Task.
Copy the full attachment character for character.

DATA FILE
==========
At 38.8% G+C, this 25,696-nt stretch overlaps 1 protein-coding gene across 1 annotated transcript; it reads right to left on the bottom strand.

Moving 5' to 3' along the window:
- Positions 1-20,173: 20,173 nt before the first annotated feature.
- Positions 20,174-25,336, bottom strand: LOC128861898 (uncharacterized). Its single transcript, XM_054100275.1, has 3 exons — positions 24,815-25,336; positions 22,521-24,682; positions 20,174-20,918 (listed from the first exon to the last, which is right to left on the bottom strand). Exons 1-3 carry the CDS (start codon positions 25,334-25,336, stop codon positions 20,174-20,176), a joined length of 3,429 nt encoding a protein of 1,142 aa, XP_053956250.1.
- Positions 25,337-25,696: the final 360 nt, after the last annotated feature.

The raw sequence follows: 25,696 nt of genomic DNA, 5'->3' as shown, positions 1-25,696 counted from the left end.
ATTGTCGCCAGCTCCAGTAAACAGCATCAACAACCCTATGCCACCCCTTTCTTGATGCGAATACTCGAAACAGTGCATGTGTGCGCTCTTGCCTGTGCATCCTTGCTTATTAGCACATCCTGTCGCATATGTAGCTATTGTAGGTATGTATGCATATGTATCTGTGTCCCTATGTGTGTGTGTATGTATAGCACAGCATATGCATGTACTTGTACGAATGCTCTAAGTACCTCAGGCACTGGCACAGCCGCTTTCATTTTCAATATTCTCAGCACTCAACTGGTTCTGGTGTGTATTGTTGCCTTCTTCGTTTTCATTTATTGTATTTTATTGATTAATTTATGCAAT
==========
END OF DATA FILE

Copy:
At 38.8% G+C, this 25,696-nt stretch overlaps 1 protein-coding gene across 1 annotated transcript; it reads right to left on the bottom strand.

Moving 5' to 3' along the window:
- Positions 1-20,173: 20,173 nt before the first annotated feature.
- Positions 20,174-25,336, bottom strand: LOC128861898 (uncharacterized). Its single transcript, XM_054100275.1, has 3 exons — positions 24,815-25,336; positions 22,521-24,682; positions 20,174-20,918 (listed from the first exon to the last, which is right to left on the bottom strand). Exons 1-3 carry the CDS (start codon positions 25,334-25,336, stop codon positions 20,174-20,176), a joined length of 3,429 nt encoding a protein of 1,142 aa, XP_053956250.1.
- Positions 25,337-25,696: the final 360 nt, after the last annotated feature.

The raw sequence follows: 25,696 nt of genomic DNA, 5'->3' as shown, positions 1-25,696 counted from the left end.
ATTGTCGCCAGCTCCAGTAAACAGCATCAACAACCCTATGCCACCCCTTTCTTGATGCGAATACTCGAAACAGTGCATGTGTGCGCTCTTGCCTGTGCATCCTTGCTTATTAGCACATCCTGTCGCATATGTAGCTATTGTAGGTATGTATGCATATGTATCTGTGTCCCTATGTGTGTGTGTATGTATAGCACAGCATATGCATGTACTTGTACGAATGCTCTAAGTACCTCAGGCACTGGCACAGCCGCTTTCATTTTCAATATTCTCAGCACTCAACTGGTTCTGGTGTGTATTGTTGCCTTCTTCGTTTTCATTTATTGTATTTTATTGATTAATTTATGCAAT